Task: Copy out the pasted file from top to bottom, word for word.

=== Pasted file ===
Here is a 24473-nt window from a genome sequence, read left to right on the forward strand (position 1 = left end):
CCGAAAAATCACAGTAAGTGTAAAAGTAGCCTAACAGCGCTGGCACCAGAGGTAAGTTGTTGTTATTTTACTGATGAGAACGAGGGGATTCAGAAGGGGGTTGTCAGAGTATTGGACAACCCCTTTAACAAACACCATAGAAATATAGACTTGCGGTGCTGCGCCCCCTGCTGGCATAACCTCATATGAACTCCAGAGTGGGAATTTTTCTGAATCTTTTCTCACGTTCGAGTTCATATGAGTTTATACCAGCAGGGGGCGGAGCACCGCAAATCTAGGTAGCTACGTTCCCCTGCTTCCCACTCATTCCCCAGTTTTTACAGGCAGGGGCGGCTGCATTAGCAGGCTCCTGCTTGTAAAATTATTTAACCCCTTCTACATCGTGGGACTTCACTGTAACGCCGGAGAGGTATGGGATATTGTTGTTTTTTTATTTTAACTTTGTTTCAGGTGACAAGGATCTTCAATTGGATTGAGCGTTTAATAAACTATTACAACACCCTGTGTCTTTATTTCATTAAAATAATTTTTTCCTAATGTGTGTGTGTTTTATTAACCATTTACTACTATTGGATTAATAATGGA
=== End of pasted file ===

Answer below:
Here is a 24473-nt window from a genome sequence, read left to right on the forward strand (position 1 = left end):
CCGAAAAATCACAGTAAGTGTAAAAGTAGCCTAACAGCGCTGGCACCAGAGGTAAGTTGTTGTTATTTTACTGATGAGAACGAGGGGATTCAGAAGGGGGTTGTCAGAGTATTGGACAACCCCTTTAACAAACACCATAGAAATATAGACTTGCGGTGCTGCGCCCCCTGCTGGCATAACCTCATATGAACTCCAGAGTGGGAATTTTTCTGAATCTTTTCTCACGTTCGAGTTCATATGAGTTTATACCAGCAGGGGGCGGAGCACCGCAAATCTAGGTAGCTACGTTCCCCTGCTTCCCACTCATTCCCCAGTTTTTACAGGCAGGGGCGGCTGCATTAGCAGGCTCCTGCTTGTAAAATTATTTAACCCCTTCTACATCGTGGGACTTCACTGTAACGCCGGAGAGGTATGGGATATTGTTGTTTTTTTATTTTAACTTTGTTTCAGGTGACAAGGATCTTCAATTGGATTGAGCGTTTAATAAACTATTACAACACCCTGTGTCTTTATTTCATTAAAATAATTTTTTCCTAATGTGTGTGTGTTTTATTAACCATTTACTACTATTGGATTAATAATGGA